President Bush is once again reaching out to Muslims, seeking their support for the war on terrorism. At a Ramadan-season event at the White House, he called attention to the qualities of charity, sacrifice and strong personal faith that he says are so much a part of Islam.
The president invited Muslim leaders to the White House for an Iftaar dinner - the evening meal that breaks the dawn-to-dusk fast during the holy month of Ramadan.
"For Muslims in America and around the world, this holy time is set aside for prayer and fasting," he said. "It is also a good time for people of all faiths to reflect on the values we hold in common: love of family, gratitude to God, and a commitment to religious freedom."
They sat around round tables, sharing food and conversation. Ambassadors from most countries with sizable Muslim populations were in attendance, as were Muslim-American leaders, and Bush administration officials.
As he welcomed his 80 guests, the president spoke of the importance of religious freedom for all. He reflected on the drive for peace and tolerance in Afghanistan and Iraq. And he stressed once again that America is waging war on terrorism and not on Islam.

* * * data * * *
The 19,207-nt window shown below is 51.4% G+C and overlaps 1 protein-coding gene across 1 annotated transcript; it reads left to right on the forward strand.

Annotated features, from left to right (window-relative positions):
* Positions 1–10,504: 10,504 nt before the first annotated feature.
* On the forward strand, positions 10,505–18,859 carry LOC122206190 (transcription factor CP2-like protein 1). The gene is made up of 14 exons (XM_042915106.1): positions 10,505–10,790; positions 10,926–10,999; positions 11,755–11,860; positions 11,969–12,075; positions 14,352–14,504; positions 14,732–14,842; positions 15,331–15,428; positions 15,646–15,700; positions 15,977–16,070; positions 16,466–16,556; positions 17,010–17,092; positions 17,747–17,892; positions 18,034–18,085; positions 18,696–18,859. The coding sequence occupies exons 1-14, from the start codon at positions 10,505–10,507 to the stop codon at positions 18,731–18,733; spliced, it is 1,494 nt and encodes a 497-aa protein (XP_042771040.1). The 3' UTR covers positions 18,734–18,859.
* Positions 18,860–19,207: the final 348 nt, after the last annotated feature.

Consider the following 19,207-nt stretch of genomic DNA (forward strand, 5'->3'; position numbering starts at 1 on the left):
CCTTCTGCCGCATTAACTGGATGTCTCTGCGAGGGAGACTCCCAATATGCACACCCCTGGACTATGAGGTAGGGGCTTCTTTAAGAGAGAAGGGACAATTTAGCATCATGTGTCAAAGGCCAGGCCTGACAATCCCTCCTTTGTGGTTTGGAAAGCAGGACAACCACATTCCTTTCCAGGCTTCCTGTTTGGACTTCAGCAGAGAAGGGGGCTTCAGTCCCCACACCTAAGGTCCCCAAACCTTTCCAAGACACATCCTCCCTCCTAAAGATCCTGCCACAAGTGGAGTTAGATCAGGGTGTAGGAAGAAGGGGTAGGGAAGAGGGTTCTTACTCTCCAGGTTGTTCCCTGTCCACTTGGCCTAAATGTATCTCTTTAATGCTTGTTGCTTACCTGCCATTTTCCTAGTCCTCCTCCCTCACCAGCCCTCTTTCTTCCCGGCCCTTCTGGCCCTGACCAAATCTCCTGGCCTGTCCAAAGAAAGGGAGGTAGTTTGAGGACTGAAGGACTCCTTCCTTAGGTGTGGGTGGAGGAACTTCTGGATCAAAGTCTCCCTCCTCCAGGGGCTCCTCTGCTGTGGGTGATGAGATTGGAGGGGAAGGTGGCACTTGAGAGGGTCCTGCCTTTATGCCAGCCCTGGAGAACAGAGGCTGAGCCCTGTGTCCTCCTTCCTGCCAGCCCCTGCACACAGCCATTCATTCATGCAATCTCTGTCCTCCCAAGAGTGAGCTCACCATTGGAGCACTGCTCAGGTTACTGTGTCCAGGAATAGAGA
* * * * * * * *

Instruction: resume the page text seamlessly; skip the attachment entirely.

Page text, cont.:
"Terrorists who use religion to justify the taking of innocent life have no home in any faith," said the president.
As he made those comments, Mr. Bush was only too aware of the controversy surrounding the words of a top U-S military officer involved in the war on terrorism. Army Lieutenant General William Boykin is under investigation by the Defense Department for comments in which he likened America's battle against terror to a conflict between the followers of Christianity and those of Islam.
The president did not mention General Boykin by name. But he made clear he does not agree with the general's remarks. "America rejects all forms of ethnic and religious bigotry," he said. "We welcome the values of every responsible citizen, no matter the land of their birth. And we will always protect the most basic human freedom: the freedom to worship God without fear."
This is the third year in which the president has hosted an Iftaar dinner. The first was held after the September 11, 2001 terrorist attacks on the United States, to call attention to the need for religious tolerance and unity during a trying time for America.